Alex Clark argues in Saturday’s Guardian that the use of a cover of the Smiths’ ‘Please Please Please Let Me Get What I Want’ in the new John Lewis Christmas TV ad is a betrayal of the song’s original meaning. While it’s impossible to disagree with her on this – whatever Morrissey was writing about back in 1984, it had nothing to do with cosy family festivities, let alone anything as consumerist as flogging material possessions – or her opinion of the interminably sentimental nature of Slow Moving Millie’s interpretation of the tune, this isn’t the worst chapter in the litany of great and terrible rock ‘n’ roll sell-outs.
It’s not ‘Revolution’ being shoehorned into a Nike trainer or Bob Dylan slipping on a pair of skimpy knickers from Victoria’s Secret – an image which will live with you long after you’ve forgotten reading this blog – nor even my personal antichrist from recent telly commercials, ‘The Universal’ in the British Gas adverts. With all of these examples, the artists themselves (or their nearest and dearest) have sanctioned the use of their material, and that’s what really hurts: the idea that the people who wrote the songs that are so dear to us care about them so little that they’re prepared to allow THE MAN to do whatever he wants with them in exchange for an envelope bulging with cash. And while I have no truck in these financially fraught times with up-and-coming bands sanctioning the use of their music in adverts or trailers or radio jingles (even though I can’t deny feeling a faintly wistful sense of sadness when I heard Two Door Cinema Club’s ‘This Is The Life’ in a Debenhams ad) the notion that legendary performers who really don’t need the money are whoring out their precious creations just to add a few more zeros to their bank account is difficult to stomach.
Of course, figures from rock’s beautiful past are also selling all manner of things on our TV screens in person, and have been for years – but this is a different argument. John Lydon flogging butter isn’t the same as ‘Pretty Vacant’ being used to advertise William Hill. The latter is a sell-out of the most miserable kind; the latter is … well, fair enough. Lydon, like Iggy Pop, has earned the right to do the same thing in his riper years that he’s done throughout his career – whatever the fuck he likes. If they need the money, why the hell not? I’d much rather see the Ig prancing around with a prosthetic mini-me than hear the soul being ripped out of the ‘The Passenger’ by yet another TV spot. People get old, get withered and get broke. They need the money. If Damon Albarn needs a couple of quid in ten years time, I’d happily see him recreating the ‘Parklife’ video to sell Walls Ice Cream rather than get enraged and start shouting about the sucking of corporate cock every time I see a British Gas van in the street. After all, people are starting to look at me a bit funny when I do that.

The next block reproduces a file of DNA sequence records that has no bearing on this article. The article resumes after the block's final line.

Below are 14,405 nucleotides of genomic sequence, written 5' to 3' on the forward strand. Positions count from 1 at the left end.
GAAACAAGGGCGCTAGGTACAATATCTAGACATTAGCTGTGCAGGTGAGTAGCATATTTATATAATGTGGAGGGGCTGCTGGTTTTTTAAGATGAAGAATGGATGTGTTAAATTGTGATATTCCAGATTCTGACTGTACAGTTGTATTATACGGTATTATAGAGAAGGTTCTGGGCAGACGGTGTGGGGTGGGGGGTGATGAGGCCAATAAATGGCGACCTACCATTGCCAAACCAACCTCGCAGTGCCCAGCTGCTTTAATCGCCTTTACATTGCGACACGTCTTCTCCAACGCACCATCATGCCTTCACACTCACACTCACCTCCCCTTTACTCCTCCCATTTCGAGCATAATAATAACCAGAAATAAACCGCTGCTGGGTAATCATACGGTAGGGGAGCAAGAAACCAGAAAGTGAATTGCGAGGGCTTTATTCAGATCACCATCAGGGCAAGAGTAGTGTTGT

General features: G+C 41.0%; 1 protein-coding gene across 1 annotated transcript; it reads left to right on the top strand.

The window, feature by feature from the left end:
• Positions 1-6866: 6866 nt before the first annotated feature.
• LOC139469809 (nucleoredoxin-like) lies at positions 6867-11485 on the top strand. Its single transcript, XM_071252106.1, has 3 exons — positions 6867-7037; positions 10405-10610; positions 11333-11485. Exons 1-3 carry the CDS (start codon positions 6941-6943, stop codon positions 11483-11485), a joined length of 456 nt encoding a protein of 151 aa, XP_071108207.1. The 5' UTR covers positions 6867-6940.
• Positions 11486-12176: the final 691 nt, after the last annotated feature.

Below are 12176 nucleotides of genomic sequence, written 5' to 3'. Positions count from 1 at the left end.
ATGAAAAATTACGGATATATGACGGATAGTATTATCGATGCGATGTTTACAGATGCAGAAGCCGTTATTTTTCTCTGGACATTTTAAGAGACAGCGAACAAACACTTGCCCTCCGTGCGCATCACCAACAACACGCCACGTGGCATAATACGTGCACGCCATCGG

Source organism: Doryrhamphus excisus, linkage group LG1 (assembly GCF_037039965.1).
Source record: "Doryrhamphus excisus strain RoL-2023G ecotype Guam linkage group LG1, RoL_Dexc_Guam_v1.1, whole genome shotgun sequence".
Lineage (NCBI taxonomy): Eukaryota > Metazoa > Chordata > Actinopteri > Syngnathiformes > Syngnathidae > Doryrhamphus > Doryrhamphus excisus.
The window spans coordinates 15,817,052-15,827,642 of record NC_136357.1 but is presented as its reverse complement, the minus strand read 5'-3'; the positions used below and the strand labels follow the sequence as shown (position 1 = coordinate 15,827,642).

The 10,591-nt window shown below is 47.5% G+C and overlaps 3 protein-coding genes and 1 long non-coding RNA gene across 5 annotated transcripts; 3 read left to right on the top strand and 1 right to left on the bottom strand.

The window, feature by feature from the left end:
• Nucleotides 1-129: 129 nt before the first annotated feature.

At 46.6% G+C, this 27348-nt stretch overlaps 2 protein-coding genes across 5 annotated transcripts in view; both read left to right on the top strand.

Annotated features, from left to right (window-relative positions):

But, ironically enough, British Gas have – like Volkswagen and John Lewis – latterly taken a well-trodden route that circumvents the problems of artistic integrity and the potential vetoing of songs by their creators. Instead of using the original, either find a cut-price cover version or get some session players into the studio and record it yourself. It’s been done for years, it’s a lucrative industry and it’s sometimes incredibly difficult to work out what you’re hearing (the famous ‘Gimme Shelter’ ads for the RAC didn’t use the Stones’ original but an ingenious copy). Slow Moving Millie’s version of ‘Please Please Please’ might not have a hundredth of the emotional intensity or passion of the original, but it’s a damn sight cheaper to slap on a soundtrack – and Morrissey (who at the time of writing, has yet to either kick up a fuss about it or cash a single PRS cheque) can’t really do much about it.
We, the listening, shopping public, on the other hand, can. Whether you think the use of a Smiths song – no matter who is actually singing it – in a TV ad is the greatest affront to popular music since Frankie Cocozza sang ‘Rocks’ on The X-Factor (a heinous sin, perhaps, but at least he’s been doing his best to live up to the sleaze of the song since, and it’s nowhere near as depressing as hearing the original version of ‘Movin’ On Up’ in a cornflakes commercial) or whether you’re simply saddened by the hijacking of a great piece of art for an exploitative purpose, or whether you just believe – like Charlie Brooker – that the John Lewis ad is horrific because the principal character is carrying a dog’s head around in the box at the end, there’s a simple way to register your disappointment/disenchantment/dismay at dismemberment: avoid John Lewis and do your Christmas shopping somewhere else.
What difference does it make? Well, if enough people did it, quite a lot, really. It’s a small matter, considering what other dreadful things are going on in the grim world of 2011, but it’s still a pretty good way of registering your disappointment. If their branches are empty until the January sales, John Lewis might start to panic.
(Oh, and one more thing: for what it’s worth, I quite like the Dream Academy’s version of ‘Please Please Please’.)